Some of the key findings
- · Participation in sport increased from 34% in 2009 to 46% in 2011
- · Sedentarism fell from 16% in 2009 to 13% in 2011
- · Rates of volunteering in sport increased from 7% in 2009 to 15% in 2011
- · Club membership has increased from 32% to 38%
- · Attendance at sporting events rose from 17% in 2009 to 22% in 2011
- · Personal exercise (11%) and swimming (10%) are the most popular physical activities
- · Increased time a key factor in increased participation with notable increases among the unemployed as well as those among the younger and older groups of adults
The fourth Irish Sports Monitor report, for the year 2011, was published today by the Irish Sports Council. The report, written by Ipsos MRBI on behalf of the Council, measures adult participation in sport and physical activity and compares it with previously published information.
Excerpt from report
The report shows that there were very significant increases in the levels of engagement with sport across active and social participation measures. This occurred most notably in relation to active participation in sport which recorded a rise from 34% in 2009 to 46% in 2011.
Excerpt from report
Another key metric is the level of sedentarism which reflects the extent of inactivity within the population. Between 2009 and 2011 this measure recorded a decrease from 16% to 13%. This is important for population health as the biggest health gains are shown to be achieved when getting totally inactive people to participate in some form of physical activity.
Overall personal exercise is the most popular activity (11%). Swimming continues to grow (10%) and the apparent boom in running is captured with 7% participating. Soccer (6%), cycling (6%) golf (5%) and dance (4%) are also very popular.
The report was officially launched by Minister of State for Tourism & Sport Michael Ring. Speaking at the launch in Dublin he said: ‘The growing participation in sport is great news, especially for all the people and organisations who work hard to get more people involved. I’m particularly happy to see that there are more volunteers, more people joining clubs, and more people attending sporting events. The Report shows that Government investment in sport is boosting sporting activity, and hopefully producing a healthier society’.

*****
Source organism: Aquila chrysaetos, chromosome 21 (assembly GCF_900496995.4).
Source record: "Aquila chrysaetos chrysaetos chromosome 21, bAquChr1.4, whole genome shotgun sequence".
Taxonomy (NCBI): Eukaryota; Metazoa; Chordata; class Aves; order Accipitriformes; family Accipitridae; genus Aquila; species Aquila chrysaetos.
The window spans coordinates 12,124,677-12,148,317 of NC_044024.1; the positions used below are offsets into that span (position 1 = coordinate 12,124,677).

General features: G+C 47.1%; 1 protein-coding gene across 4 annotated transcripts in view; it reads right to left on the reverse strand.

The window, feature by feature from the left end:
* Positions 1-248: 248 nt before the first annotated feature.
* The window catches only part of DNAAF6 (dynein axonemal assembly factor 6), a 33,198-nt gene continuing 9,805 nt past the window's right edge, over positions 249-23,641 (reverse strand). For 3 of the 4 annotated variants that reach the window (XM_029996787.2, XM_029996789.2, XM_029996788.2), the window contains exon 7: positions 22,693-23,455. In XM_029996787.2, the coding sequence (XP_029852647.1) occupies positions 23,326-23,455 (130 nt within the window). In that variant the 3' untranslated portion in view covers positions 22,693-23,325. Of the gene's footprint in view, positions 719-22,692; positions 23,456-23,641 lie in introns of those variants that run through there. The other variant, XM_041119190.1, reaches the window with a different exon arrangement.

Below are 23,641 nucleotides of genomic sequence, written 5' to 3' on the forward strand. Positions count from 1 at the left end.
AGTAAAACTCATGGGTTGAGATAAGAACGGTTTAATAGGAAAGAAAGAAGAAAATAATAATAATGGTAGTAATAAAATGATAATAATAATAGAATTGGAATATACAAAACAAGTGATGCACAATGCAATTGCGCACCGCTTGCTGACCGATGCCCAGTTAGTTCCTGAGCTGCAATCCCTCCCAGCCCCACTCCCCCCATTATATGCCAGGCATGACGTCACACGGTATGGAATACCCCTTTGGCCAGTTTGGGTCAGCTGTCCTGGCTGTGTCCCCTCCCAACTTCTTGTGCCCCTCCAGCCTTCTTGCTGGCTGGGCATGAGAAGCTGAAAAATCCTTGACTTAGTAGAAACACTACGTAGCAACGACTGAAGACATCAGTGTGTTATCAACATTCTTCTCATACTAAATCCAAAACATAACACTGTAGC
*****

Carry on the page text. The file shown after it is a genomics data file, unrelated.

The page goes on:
Excerpt from report
The Irish Sport Monitor reports a rise in levels of voluntary activity for sport between 2009 and 2011 from 7% to 15%. It is also significant to note the increase in club membership from 32% to 38% and attendance at sporting events for 17% to 22% including 8% who had attended a Gaelic football match. Each of these measures indicates that sport makes a very significant contribution to community and economic life in Ireland.
John Treacy, Chief Executive of the Irish Sports Council: “The increase in participation and the decrease in sedantarism are significant and very important from a health point of view. The ISM reports on a notable shift in the behaviour of the Irish population which is the result of the interventions of many agencies, groups and individuals. The challenge now is to maintain the good work and keep Ireland active”
Changes ion participation between the two years varied across groups with significant increases being particularly notable among the younger (16 – 25 year old) and older (55+) age groups as well as among the unemployed suggesting the importance of free time as an influence on sporting behaviour. Despite the significant increases being reported it is interesting to note that there is a strong desire across the adult population to increase their current levels of activity with swimming, walking and cycling being particular favourites in this regard.
Kieran O’Leary, Research Director, Ipsos MRBI: “The wider context to this report is one in which Irish society is placing less focus on short-term economic gain and is taking a more holistic view on quality of life. This is clearly benefitting sport through increased active and social participation”
The Irish Sports Monitor (ISM) is a survey of participation in sport and physical exercise in Ireland, which began in 2007 and continued throughout 2008 and 2009. There was a gap in 2010 when there was a competitive process to agree the provider of the ISM to the Council. Based on regular interviews with adults aged 16 and over, the ISM is primarily designed to track levels of participation in sport and recreational exercise, both for the population as a whole and various subpopulations of interest. To achieve sufficient accuracy, it employs large annual samples: 8,749 in 2011, 9,781 in 2009; 6,829 in 2008; 9,767 in 2007.
Download full report http://www.irishsportscouncil.ie/News_Events/Latest_News/2012_Archive/Irish_Sports_Monitor_ISM_Final_Report.html